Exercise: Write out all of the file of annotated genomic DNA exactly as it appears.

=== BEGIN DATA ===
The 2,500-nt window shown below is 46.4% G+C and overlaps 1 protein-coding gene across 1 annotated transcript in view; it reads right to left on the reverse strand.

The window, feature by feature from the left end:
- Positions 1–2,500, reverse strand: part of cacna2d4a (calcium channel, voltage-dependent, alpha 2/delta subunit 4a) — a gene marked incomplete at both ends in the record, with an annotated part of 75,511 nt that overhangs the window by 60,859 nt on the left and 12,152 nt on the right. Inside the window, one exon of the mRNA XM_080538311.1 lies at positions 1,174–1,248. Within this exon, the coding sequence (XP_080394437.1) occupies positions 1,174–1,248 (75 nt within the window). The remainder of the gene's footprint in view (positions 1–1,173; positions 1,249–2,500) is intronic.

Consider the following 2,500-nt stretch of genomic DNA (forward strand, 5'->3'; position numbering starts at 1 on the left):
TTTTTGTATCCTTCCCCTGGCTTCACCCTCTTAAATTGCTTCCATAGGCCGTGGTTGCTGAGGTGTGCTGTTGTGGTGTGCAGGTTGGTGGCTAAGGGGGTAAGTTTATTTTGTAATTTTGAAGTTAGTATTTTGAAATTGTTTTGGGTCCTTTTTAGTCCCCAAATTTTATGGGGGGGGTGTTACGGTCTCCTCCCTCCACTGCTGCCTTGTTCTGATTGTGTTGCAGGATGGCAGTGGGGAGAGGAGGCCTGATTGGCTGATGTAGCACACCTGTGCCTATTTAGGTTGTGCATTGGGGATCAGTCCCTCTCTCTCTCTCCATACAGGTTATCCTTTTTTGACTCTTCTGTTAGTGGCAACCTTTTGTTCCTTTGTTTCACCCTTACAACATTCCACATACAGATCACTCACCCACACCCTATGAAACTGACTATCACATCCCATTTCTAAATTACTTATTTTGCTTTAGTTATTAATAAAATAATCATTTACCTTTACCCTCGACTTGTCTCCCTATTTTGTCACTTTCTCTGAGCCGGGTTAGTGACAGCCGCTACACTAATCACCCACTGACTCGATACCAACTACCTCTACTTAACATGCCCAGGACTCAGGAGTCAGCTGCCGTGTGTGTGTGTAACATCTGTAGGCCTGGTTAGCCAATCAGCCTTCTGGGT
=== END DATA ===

The 2,500-nt window shown below is 46.4% G+C and overlaps 1 protein-coding gene across 1 annotated transcript in view; it reads right to left on the reverse strand.

The window, feature by feature from the left end:
- Positions 1–2,500, reverse strand: part of cacna2d4a (calcium channel, voltage-dependent, alpha 2/delta subunit 4a) — a gene marked incomplete at both ends in the record, with an annotated part of 75,511 nt that overhangs the window by 60,859 nt on the left and 12,152 nt on the right. Inside the window, one exon of the mRNA XM_080538311.1 lies at positions 1,174–1,248. Within this exon, the coding sequence (XP_080394437.1) occupies positions 1,174–1,248 (75 nt within the window). The remainder of the gene's footprint in view (positions 1–1,173; positions 1,249–2,500) is intronic.

Consider the following 2,500-nt stretch of genomic DNA (forward strand, 5'->3'; position numbering starts at 1 on the left):
TTTTTGTATCCTTCCCCTGGCTTCACCCTCTTAAATTGCTTCCATAGGCCGTGGTTGCTGAGGTGTGCTGTTGTGGTGTGCAGGTTGGTGGCTAAGGGGGTAAGTTTATTTTGTAATTTTGAAGTTAGTATTTTGAAATTGTTTTGGGTCCTTTTTAGTCCCCAAATTTTATGGGGGGGGTGTTACGGTCTCCTCCCTCCACTGCTGCCTTGTTCTGATTGTGTTGCAGGATGGCAGTGGGGAGAGGAGGCCTGATTGGCTGATGTAGCACACCTGTGCCTATTTAGGTTGTGCATTGGGGATCAGTCCCTCTCTCTCTCTCCATACAGGTTATCCTTTTTTGACTCTTCTGTTAGTGGCAACCTTTTGTTCCTTTGTTTCACCCTTACAACATTCCACATACAGATCACTCACCCACACCCTATGAAACTGACTATCACATCCCATTTCTAAATTACTTATTTTGCTTTAGTTATTAATAAAATAATCATTTACCTTTACCCTCGACTTGTCTCCCTATTTTGTCACTTTCTCTGAGCCGGGTTAGTGACAGCCGCTACACTAATCACCCACTGACTCGATACCAACTACCTCTACTTAACATGCCCAGGACTCAGGAGTCAGCTGCCGTGTGTGTGTGTAACATCTGTAGGCCTGGTTAGCCAATCAGCCTTCTGGGT